Switching portion 12 comprises a plurality of switches 31, 32, 33, 34, 35, 36, 37, 38 and 39 which have a first terminal connected to a second electrode of capacitors 14, 15, 16, 17, 18, 23, 24, 25 and 26, respectively. Switches 31-39 are each selectively switched between four terminals labeled "SAR Bit", "VX ", "VAG " and "VREF " in response to a first plurality of control signals provided by conventional external logic (not shown) which controls DAC 10 in the manner described below. The label "VREF " represents a known accurate system reference voltage which is associated with every A/D converter system. The label "VAG " represents an analog ground voltage and the label "VX " is an unknown sample voltage. The "SAR BIT" terminal of switches 31-39 is connected to a first terminal of a plurality of switches 50, 51, 52, 53, 54, 55, 56, 57 and 58, respectively. The first terminals of switches 50-58 are each coupled between second and third terminals labeled "VAG " (analog ground voltage) and "VREF " (system reference voltage), respectively, in response to a second plurality of control signals provided by a successive approximation register (SAR) 60 via conductors 61, 62, 63, 64, 65, 66, 67, 68 and 69, respectively. Although switching portion 12 is shown for the purpose of illustration as having individual switches 31-39 and 50-58 with each switch being a multiple position switch, it should be obvious that the functionality of each of switches 31-39 may be obtained by using multiple switches having other numbers of switching terminals. Furthermore, any type of switch such as a conventional transistor transmission gate may be used to implement switches 31-39 and 50-58.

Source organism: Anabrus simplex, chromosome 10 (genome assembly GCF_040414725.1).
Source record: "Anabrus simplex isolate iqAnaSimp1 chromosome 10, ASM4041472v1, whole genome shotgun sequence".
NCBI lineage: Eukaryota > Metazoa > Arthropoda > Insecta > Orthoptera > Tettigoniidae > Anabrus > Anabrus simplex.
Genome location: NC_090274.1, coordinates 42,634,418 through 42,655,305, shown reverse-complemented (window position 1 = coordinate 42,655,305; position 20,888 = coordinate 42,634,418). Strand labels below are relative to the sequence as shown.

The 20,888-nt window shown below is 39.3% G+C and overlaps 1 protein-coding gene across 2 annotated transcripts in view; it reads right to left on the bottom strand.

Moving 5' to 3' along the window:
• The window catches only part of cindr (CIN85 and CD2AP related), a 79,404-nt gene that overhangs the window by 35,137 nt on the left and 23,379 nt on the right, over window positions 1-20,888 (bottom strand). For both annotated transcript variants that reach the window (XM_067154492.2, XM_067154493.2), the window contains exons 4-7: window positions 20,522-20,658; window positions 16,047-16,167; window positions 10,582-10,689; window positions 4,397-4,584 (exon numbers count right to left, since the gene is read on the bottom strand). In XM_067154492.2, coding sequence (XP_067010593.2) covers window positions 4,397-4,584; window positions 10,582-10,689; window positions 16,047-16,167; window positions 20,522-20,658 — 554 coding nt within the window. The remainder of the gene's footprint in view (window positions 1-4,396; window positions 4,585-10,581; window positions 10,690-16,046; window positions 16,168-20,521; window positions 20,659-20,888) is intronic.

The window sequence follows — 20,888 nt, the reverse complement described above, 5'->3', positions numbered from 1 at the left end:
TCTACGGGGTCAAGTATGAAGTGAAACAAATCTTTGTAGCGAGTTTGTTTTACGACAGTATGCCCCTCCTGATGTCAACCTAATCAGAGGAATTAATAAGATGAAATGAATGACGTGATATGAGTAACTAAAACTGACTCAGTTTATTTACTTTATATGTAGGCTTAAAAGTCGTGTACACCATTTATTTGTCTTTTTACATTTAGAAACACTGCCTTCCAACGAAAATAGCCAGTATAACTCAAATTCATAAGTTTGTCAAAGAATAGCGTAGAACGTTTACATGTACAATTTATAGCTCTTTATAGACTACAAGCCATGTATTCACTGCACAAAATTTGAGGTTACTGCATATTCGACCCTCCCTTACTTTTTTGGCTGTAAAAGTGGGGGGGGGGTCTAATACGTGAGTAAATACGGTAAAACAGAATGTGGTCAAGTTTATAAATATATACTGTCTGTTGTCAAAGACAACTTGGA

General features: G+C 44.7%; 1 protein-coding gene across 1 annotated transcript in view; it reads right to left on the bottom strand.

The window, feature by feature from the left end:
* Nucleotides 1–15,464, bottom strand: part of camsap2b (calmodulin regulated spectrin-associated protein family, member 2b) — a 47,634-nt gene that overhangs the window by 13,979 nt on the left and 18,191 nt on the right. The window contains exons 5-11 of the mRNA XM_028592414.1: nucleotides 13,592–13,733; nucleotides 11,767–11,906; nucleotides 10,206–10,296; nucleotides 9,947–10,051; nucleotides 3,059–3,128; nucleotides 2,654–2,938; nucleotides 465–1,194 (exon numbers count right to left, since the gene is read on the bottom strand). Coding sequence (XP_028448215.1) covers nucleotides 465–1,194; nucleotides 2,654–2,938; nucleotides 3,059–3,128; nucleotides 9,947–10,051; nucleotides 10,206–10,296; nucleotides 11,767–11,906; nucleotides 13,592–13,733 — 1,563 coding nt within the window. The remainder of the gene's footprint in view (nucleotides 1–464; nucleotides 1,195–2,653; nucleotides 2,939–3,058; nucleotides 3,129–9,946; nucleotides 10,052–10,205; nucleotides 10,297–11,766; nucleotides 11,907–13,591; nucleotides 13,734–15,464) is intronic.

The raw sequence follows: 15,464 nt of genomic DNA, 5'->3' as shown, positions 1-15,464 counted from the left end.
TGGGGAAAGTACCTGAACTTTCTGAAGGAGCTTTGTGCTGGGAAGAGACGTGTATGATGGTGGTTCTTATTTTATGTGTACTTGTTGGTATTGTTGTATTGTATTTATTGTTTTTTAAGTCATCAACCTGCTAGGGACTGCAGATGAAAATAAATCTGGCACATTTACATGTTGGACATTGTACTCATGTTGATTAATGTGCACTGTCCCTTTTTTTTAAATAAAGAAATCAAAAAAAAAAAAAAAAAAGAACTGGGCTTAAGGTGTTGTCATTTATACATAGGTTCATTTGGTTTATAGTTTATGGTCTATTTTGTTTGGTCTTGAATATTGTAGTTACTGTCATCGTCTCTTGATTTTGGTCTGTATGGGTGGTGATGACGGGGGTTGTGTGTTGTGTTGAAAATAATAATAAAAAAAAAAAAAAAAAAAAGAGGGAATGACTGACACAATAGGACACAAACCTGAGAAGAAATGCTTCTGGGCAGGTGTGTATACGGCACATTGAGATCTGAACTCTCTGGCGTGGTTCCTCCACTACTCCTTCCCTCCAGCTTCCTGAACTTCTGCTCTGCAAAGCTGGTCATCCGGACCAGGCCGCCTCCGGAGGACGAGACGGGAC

In operation, DAC 10 operates in a conversion mode and a self-test mode. DAC 10 functions in a conventional manner when in the conversion mode. In particular, in the conversion mode an unknown analog voltage VX which is to be converted to a digital output by the successive approximation A/D converter is sampled onto all the capacitors 14-18 and 23-26 while switch 29 is conductive. Switch 29 establishes a known D.C. bias voltage, VDC, at output node 28 of DAC 10 while the second electrodes of capacitors 14-18 and 23-26 are charged to an unknown potential (VX). Since binarily weighted DACs are well known in the art, a discussion of the effects of the associated capacitor weights will not be given. It should be noted that the values of the capacitor weights are irrelevant for purposes of the present invention and the values shown in the Figure are for purposes of illustration only. Furthermore, although conventional half-bit correction is not illustrated in the Figure, it should be readily apparent that the present invention may be used with DACs which have half-bit correction. After a predetermined settling time, switches 31-39 are each switched from VX to the "SAR Bit" to be coupled to either first or second reference voltages, VAG or VREF, respectively, in response to the second plurality of rank ordered control signals provided by SAR 60 and associated successive approximation circuitry of the A/D converter. Simultaneously, switch 29 is made nonconductive. At this point in time, the voltage output at node 28 is proportional to the difference in the unknown analog voltage VX and the binarily weighted equivalent voltage represented by the successive approximation output referenced to VDC. The successive approximation circuitry determines whether the closest digital value of the unknown analog input voltage has been provided and SAR 60 provides a control signal which is either a logic "1" or "0" to each of switches 50-58. The control signals cause switches 50-58 to couple either VAG or VREF to the respective second electrodes of capacitors 14-18 and 23-26 thru switches 31-39, respectively. It should be well understood that the logic level of each of the control signals for switches 50-58 functions as an A/D output bit and correlates to which reference voltage switches 50-58 are individually coupled to. After the successive approximation circuitry has determined that a digital output which most closely approximates the unknown analog input voltage has been provided, SAR 60 provides a binarily weighted digital output corresponding to the unknown analog input voltage at the terminals labeled "A/D Output".